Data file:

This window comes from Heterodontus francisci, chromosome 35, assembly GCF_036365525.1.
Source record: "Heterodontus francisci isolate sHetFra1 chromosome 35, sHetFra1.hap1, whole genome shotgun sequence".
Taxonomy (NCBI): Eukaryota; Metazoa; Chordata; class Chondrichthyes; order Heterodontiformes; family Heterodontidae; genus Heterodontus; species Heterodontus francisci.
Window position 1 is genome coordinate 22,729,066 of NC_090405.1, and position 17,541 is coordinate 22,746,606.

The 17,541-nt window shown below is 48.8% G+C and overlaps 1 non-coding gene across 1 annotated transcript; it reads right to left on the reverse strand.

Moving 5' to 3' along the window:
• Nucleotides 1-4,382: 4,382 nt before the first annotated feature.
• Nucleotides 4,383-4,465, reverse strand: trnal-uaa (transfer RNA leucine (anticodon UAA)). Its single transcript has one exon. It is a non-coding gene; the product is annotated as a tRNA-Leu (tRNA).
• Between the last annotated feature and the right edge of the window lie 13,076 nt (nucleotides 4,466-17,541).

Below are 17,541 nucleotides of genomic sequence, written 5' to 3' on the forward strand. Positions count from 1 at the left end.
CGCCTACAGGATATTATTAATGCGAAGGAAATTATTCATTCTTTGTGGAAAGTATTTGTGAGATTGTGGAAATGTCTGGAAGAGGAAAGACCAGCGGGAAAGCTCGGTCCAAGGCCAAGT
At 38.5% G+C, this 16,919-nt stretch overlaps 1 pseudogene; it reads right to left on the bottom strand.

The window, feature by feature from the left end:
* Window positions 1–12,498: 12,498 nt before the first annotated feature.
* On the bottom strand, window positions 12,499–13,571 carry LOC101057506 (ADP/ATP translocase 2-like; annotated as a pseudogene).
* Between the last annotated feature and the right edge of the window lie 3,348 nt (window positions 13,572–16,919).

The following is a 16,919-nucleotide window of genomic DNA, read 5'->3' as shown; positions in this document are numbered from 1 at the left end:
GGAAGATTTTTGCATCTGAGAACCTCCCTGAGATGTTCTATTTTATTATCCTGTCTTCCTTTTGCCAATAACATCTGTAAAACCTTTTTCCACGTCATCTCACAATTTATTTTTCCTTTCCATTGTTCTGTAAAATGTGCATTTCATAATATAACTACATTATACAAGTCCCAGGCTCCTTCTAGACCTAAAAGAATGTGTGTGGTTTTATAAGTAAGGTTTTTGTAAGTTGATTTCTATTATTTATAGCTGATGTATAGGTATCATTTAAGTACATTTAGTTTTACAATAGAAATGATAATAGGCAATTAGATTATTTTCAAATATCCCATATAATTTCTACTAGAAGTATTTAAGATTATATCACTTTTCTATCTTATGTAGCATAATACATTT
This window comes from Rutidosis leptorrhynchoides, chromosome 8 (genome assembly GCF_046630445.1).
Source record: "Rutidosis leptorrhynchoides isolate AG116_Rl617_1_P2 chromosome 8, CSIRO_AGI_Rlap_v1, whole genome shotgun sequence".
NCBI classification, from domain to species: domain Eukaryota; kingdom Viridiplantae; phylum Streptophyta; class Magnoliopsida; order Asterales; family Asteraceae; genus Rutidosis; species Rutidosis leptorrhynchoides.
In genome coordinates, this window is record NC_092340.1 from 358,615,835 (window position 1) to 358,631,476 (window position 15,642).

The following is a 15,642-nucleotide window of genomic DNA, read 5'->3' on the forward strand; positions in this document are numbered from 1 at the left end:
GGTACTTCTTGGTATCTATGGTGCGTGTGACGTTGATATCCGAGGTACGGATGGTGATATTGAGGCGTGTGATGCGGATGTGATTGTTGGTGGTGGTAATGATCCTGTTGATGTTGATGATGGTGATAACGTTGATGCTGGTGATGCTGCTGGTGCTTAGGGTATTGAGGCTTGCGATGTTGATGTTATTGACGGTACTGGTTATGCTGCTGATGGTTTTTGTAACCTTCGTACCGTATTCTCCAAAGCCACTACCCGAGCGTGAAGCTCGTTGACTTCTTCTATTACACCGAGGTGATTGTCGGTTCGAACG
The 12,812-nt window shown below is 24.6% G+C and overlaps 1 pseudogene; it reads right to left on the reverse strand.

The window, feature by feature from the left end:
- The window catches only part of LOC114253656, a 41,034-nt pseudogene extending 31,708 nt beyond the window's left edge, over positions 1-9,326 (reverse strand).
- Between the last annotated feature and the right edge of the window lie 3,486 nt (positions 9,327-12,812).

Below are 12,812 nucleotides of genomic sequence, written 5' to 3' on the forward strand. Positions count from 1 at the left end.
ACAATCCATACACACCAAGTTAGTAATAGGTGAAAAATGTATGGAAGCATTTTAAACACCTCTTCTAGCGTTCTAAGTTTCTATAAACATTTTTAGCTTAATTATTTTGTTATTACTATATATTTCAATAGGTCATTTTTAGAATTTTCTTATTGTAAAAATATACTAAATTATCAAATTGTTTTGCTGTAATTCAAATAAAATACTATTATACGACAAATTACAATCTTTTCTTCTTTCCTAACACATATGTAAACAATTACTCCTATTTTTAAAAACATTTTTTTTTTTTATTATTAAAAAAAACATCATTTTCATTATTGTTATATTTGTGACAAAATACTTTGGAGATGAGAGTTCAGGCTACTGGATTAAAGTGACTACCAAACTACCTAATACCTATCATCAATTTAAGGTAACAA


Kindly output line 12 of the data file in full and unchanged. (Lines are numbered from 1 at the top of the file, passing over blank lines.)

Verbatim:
At 38.5% G+C, this 16,919-nt stretch overlaps 1 pseudogene; it reads right to left on the bottom strand.